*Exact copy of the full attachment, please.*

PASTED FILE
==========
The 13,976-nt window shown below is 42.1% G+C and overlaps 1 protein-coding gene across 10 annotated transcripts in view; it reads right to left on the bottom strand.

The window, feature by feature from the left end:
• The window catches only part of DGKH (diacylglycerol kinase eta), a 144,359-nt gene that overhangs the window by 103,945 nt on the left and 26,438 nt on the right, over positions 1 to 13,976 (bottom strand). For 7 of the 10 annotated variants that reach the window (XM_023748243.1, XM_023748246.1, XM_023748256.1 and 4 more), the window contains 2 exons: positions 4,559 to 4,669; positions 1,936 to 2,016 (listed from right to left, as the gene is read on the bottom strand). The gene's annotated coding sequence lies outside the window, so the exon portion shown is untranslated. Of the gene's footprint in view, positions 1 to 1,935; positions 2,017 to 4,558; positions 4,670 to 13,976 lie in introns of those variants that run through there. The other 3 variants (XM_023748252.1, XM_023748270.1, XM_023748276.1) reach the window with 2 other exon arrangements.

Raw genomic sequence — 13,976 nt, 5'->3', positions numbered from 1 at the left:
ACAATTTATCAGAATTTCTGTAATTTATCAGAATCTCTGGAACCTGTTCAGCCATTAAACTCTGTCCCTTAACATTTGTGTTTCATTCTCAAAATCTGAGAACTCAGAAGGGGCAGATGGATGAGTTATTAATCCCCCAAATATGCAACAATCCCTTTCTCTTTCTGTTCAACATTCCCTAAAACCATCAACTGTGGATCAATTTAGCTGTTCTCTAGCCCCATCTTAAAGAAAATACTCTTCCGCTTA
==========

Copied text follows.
The 13,976-nt window shown below is 42.1% G+C and overlaps 1 protein-coding gene across 10 annotated transcripts in view; it reads right to left on the bottom strand.

The window, feature by feature from the left end:
• The window catches only part of DGKH (diacylglycerol kinase eta), a 144,359-nt gene that overhangs the window by 103,945 nt on the left and 26,438 nt on the right, over positions 1 to 13,976 (bottom strand). For 7 of the 10 annotated variants that reach the window (XM_023748243.1, XM_023748246.1, XM_023748256.1 and 4 more), the window contains 2 exons: positions 4,559 to 4,669; positions 1,936 to 2,016 (listed from right to left, as the gene is read on the bottom strand). The gene's annotated coding sequence lies outside the window, so the exon portion shown is untranslated. Of the gene's footprint in view, positions 1 to 1,935; positions 2,017 to 4,558; positions 4,670 to 13,976 lie in introns of those variants that run through there. The other 3 variants (XM_023748252.1, XM_023748270.1, XM_023748276.1) reach the window with 2 other exon arrangements.

Raw genomic sequence — 13,976 nt, 5'->3', positions numbered from 1 at the left:
ACAATTTATCAGAATTTCTGTAATTTATCAGAATCTCTGGAACCTGTTCAGCCATTAAACTCTGTCCCTTAACATTTGTGTTTCATTCTCAAAATCTGAGAACTCAGAAGGGGCAGATGGATGAGTTATTAATCCCCCAAATATGCAACAATCCCTTTCTCTTTCTGTTCAACATTCCCTAAAACCATCAACTGTGGATCAATTTAGCTGTTCTCTAGCCCCATCTTAAAGAAAATACTCTTCCGCTTA